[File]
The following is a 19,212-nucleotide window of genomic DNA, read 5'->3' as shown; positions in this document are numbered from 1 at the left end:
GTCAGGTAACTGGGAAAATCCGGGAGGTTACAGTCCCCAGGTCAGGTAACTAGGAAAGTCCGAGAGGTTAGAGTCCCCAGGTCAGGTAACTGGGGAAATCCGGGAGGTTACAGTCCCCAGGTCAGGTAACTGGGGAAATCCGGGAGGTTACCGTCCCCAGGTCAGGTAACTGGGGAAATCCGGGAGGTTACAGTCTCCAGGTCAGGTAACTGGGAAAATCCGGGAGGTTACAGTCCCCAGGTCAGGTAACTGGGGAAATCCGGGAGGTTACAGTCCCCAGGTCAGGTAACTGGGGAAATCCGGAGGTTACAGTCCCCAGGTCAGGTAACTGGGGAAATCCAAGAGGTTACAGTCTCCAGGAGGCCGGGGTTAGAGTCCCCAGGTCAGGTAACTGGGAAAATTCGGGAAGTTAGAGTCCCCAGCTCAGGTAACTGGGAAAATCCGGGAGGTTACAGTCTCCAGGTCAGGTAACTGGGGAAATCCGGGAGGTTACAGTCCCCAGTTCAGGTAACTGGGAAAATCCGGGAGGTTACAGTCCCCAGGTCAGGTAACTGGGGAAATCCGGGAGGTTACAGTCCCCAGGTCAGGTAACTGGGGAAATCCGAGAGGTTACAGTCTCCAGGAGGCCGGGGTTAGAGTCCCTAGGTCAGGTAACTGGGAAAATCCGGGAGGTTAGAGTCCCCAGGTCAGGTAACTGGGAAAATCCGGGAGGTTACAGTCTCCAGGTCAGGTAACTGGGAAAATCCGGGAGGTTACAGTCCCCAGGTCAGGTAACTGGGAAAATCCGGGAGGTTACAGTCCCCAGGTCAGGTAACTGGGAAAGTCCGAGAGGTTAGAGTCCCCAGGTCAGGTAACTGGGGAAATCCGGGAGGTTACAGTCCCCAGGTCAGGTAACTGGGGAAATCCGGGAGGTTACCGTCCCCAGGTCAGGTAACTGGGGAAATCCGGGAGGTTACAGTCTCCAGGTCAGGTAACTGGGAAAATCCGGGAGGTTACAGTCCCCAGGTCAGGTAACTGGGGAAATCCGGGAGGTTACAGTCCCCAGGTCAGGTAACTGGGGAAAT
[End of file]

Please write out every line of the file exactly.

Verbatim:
The following is a 19,212-nucleotide window of genomic DNA, read 5'->3' as shown; positions in this document are numbered from 1 at the left end:
GTCAGGTAACTGGGAAAATCCGGGAGGTTACAGTCCCCAGGTCAGGTAACTAGGAAAGTCCGAGAGGTTAGAGTCCCCAGGTCAGGTAACTGGGGAAATCCGGGAGGTTACAGTCCCCAGGTCAGGTAACTGGGGAAATCCGGGAGGTTACCGTCCCCAGGTCAGGTAACTGGGGAAATCCGGGAGGTTACAGTCTCCAGGTCAGGTAACTGGGAAAATCCGGGAGGTTACAGTCCCCAGGTCAGGTAACTGGGGAAATCCGGGAGGTTACAGTCCCCAGGTCAGGTAACTGGGGAAATCCGGAGGTTACAGTCCCCAGGTCAGGTAACTGGGGAAATCCAAGAGGTTACAGTCTCCAGGAGGCCGGGGTTAGAGTCCCCAGGTCAGGTAACTGGGAAAATTCGGGAAGTTAGAGTCCCCAGCTCAGGTAACTGGGAAAATCCGGGAGGTTACAGTCTCCAGGTCAGGTAACTGGGGAAATCCGGGAGGTTACAGTCCCCAGTTCAGGTAACTGGGAAAATCCGGGAGGTTACAGTCCCCAGGTCAGGTAACTGGGGAAATCCGGGAGGTTACAGTCCCCAGGTCAGGTAACTGGGGAAATCCGAGAGGTTACAGTCTCCAGGAGGCCGGGGTTAGAGTCCCTAGGTCAGGTAACTGGGAAAATCCGGGAGGTTAGAGTCCCCAGGTCAGGTAACTGGGAAAATCCGGGAGGTTACAGTCTCCAGGTCAGGTAACTGGGAAAATCCGGGAGGTTACAGTCCCCAGGTCAGGTAACTGGGAAAATCCGGGAGGTTACAGTCCCCAGGTCAGGTAACTGGGAAAGTCCGAGAGGTTAGAGTCCCCAGGTCAGGTAACTGGGGAAATCCGGGAGGTTACAGTCCCCAGGTCAGGTAACTGGGGAAATCCGGGAGGTTACCGTCCCCAGGTCAGGTAACTGGGGAAATCCGGGAGGTTACAGTCTCCAGGTCAGGTAACTGGGAAAATCCGGGAGGTTACAGTCCCCAGGTCAGGTAACTGGGGAAATCCGGGAGGTTACAGTCCCCAGGTCAGGTAACTGGGGAAAT